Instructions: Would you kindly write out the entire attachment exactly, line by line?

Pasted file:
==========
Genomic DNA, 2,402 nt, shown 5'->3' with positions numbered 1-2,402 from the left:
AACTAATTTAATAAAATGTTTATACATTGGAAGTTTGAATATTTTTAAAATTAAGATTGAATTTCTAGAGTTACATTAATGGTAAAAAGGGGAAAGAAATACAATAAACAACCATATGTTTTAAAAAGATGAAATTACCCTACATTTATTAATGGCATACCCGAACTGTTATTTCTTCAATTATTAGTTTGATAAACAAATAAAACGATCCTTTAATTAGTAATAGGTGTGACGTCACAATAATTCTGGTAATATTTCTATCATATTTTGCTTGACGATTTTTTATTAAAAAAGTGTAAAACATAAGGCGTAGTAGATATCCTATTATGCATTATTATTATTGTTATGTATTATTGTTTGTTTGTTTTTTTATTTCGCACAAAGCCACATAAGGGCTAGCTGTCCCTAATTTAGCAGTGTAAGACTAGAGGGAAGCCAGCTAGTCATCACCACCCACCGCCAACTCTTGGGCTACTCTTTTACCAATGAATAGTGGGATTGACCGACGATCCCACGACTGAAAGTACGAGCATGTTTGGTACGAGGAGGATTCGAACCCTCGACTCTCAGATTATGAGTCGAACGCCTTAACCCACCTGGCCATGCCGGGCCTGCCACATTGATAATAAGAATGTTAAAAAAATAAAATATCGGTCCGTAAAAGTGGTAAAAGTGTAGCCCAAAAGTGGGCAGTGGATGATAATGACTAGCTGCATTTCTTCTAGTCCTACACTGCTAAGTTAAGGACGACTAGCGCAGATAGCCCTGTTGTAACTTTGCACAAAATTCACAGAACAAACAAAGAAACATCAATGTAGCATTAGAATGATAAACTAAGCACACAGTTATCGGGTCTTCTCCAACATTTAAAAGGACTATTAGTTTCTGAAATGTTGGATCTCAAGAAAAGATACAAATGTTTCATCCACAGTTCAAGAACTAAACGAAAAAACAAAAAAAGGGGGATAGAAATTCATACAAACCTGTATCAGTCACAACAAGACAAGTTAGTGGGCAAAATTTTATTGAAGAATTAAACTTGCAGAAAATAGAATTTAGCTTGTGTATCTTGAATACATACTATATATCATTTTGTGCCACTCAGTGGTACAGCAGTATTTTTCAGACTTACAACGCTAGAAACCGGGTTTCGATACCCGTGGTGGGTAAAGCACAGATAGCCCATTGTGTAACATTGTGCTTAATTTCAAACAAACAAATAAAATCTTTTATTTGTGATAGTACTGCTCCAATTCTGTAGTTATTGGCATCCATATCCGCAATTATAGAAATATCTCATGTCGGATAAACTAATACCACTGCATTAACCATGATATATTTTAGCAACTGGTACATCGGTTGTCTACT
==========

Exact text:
Genomic DNA, 2,402 nt, shown 5'->3' with positions numbered 1-2,402 from the left:
AACTAATTTAATAAAATGTTTATACATTGGAAGTTTGAATATTTTTAAAATTAAGATTGAATTTCTAGAGTTACATTAATGGTAAAAAGGGGAAAGAAATACAATAAACAACCATATGTTTTAAAAAGATGAAATTACCCTACATTTATTAATGGCATACCCGAACTGTTATTTCTTCAATTATTAGTTTGATAAACAAATAAAACGATCCTTTAATTAGTAATAGGTGTGACGTCACAATAATTCTGGTAATATTTCTATCATATTTTGCTTGACGATTTTTTATTAAAAAAGTGTAAAACATAAGGCGTAGTAGATATCCTATTATGCATTATTATTATTGTTATGTATTATTGTTTGTTTGTTTTTTTATTTCGCACAAAGCCACATAAGGGCTAGCTGTCCCTAATTTAGCAGTGTAAGACTAGAGGGAAGCCAGCTAGTCATCACCACCCACCGCCAACTCTTGGGCTACTCTTTTACCAATGAATAGTGGGATTGACCGACGATCCCACGACTGAAAGTACGAGCATGTTTGGTACGAGGAGGATTCGAACCCTCGACTCTCAGATTATGAGTCGAACGCCTTAACCCACCTGGCCATGCCGGGCCTGCCACATTGATAATAAGAATGTTAAAAAAATAAAATATCGGTCCGTAAAAGTGGTAAAAGTGTAGCCCAAAAGTGGGCAGTGGATGATAATGACTAGCTGCATTTCTTCTAGTCCTACACTGCTAAGTTAAGGACGACTAGCGCAGATAGCCCTGTTGTAACTTTGCACAAAATTCACAGAACAAACAAAGAAACATCAATGTAGCATTAGAATGATAAACTAAGCACACAGTTATCGGGTCTTCTCCAACATTTAAAAGGACTATTAGTTTCTGAAATGTTGGATCTCAAGAAAAGATACAAATGTTTCATCCACAGTTCAAGAACTAAACGAAAAAACAAAAAAAGGGGGATAGAAATTCATACAAACCTGTATCAGTCACAACAAGACAAGTTAGTGGGCAAAATTTTATTGAAGAATTAAACTTGCAGAAAATAGAATTTAGCTTGTGTATCTTGAATACATACTATATATCATTTTGTGCCACTCAGTGGTACAGCAGTATTTTTCAGACTTACAACGCTAGAAACCGGGTTTCGATACCCGTGGTGGGTAAAGCACAGATAGCCCATTGTGTAACATTGTGCTTAATTTCAAACAAACAAATAAAATCTTTTATTTGTGATAGTACTGCTCCAATTCTGTAGTTATTGGCATCCATATCCGCAATTATAGAAATATCTCATGTCGGATAAACTAATACCACTGCATTAACCATGATATATTTTAGCAACTGGTACATCGGTTGTCTACT